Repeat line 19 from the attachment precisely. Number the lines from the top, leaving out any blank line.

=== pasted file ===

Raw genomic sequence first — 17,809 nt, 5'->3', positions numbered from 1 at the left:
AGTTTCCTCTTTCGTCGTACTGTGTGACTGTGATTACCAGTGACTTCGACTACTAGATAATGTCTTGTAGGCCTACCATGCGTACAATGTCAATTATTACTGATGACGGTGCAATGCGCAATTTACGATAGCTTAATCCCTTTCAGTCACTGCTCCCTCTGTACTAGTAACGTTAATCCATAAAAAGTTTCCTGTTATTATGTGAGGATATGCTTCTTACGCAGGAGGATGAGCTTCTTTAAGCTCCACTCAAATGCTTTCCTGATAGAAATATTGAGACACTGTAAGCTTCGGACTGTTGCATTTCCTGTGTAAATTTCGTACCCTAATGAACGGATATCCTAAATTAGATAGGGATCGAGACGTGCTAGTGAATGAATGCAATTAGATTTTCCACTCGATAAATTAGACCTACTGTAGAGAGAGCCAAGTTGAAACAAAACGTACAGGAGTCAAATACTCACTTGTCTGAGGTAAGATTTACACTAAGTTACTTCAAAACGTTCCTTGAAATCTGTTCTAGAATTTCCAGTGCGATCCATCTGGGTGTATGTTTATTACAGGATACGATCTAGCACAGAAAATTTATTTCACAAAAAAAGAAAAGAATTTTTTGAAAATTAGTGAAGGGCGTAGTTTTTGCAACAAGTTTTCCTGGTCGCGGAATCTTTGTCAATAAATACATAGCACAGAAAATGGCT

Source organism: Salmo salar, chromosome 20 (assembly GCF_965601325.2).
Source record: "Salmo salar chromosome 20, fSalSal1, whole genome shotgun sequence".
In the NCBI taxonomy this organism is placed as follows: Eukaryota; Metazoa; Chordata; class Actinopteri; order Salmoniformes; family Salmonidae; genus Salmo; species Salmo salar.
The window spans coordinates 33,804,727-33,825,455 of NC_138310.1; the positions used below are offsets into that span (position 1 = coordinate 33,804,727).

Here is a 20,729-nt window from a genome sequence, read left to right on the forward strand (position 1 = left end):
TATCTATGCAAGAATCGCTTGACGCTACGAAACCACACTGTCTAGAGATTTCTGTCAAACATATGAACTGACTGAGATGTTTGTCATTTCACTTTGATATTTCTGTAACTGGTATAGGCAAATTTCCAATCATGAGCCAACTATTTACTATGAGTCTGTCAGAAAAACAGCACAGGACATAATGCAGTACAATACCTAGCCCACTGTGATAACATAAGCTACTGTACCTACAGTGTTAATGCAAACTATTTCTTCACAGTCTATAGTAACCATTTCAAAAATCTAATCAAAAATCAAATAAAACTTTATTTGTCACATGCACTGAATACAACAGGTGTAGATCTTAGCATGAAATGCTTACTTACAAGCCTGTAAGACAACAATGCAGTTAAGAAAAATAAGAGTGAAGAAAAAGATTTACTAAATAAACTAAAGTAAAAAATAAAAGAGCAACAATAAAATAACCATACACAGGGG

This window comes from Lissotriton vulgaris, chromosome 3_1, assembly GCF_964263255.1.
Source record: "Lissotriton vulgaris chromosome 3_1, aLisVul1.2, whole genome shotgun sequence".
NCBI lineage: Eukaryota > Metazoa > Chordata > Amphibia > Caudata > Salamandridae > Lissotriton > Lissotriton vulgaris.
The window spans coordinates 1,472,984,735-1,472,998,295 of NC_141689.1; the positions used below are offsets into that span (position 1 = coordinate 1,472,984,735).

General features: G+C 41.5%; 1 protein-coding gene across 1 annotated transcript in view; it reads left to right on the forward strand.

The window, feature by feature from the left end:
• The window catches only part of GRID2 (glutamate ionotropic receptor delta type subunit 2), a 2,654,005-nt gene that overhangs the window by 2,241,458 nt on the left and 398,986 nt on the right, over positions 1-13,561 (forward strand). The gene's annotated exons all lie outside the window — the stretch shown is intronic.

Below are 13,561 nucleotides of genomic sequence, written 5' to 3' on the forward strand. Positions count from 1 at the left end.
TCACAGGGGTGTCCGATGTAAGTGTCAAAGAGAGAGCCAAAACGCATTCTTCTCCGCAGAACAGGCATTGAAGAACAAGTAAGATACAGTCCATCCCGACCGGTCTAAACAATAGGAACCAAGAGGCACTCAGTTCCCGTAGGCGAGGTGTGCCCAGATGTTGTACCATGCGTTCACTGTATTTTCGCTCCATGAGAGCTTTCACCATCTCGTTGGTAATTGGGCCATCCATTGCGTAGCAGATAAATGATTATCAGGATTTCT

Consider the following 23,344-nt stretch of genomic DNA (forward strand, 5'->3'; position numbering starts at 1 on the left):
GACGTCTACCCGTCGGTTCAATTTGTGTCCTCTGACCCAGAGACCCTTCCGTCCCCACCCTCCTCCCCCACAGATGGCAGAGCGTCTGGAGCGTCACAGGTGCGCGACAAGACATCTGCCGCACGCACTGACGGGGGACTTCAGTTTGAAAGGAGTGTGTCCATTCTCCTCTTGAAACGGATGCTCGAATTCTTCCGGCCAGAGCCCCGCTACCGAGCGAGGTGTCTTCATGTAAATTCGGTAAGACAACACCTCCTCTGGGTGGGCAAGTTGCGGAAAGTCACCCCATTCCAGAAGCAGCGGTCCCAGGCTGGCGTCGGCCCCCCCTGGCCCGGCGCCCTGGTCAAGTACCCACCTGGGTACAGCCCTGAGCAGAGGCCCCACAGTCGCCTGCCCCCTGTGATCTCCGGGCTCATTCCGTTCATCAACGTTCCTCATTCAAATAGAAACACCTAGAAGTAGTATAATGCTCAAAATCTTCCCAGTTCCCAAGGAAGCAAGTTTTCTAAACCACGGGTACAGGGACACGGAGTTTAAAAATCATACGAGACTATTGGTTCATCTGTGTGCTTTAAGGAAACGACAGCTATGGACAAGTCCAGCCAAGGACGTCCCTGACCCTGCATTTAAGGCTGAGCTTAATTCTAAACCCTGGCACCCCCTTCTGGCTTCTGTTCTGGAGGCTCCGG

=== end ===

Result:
GACGTCTACCCGTCGGTTCAATTTGTGTCCTCTGACCCAGAGACCCTTCCGTCCCCACCCTCCTCCCCCACAGATGGCAGAGCGTCTGGAGCGTCACAGGTGCGCGACAAGACATCTGCCGCACGCACTGACGGGGGACTTCAGTTTGAAAGGAGTGTGTCCATTCTCCTCTTGAAACGGATGCTCGAATTCTTCCGGCCAGAGCCCCGCTACCGAGCGAGGTGTCTTCATGTAAATTCGGTAAGACAACACCTCCTCTGGGTGGGCAAGTTGCGGAAAGTCACCCCATTCCAGAAGCAGCGGTCCCAGGCTGGCGTCGGCCCCCCCTGGCCCGGCGCCCTGGTCAAGTACCCACCTGGGTACAGCCCTGAGCAGAGGCCCCACAGTCGCCTGCCCCCTGTGATCTCCGGGCTCATTCCGTTCATCAACGTTCCTCATTCAAATAGAAACACCTAGAAGTAGTATAATGCTCAAAATCTTCCCAGTTCCCAAGGAAGCAAGTTTTCTAAACCACGGGTACAGGGACACGGAGTTTAAAAATCATACGAGACTATTGGTTCATCTGTGTGCTTTAAGGAAACGACAGCTATGGACAAGTCCAGCCAAGGACGTCCCTGACCCTGCATTTAAGGCTGAGCTTAATTCTAAACCCTGGCACCCCCTTCTGGCTTCTGTTCTGGAGGCTCCGG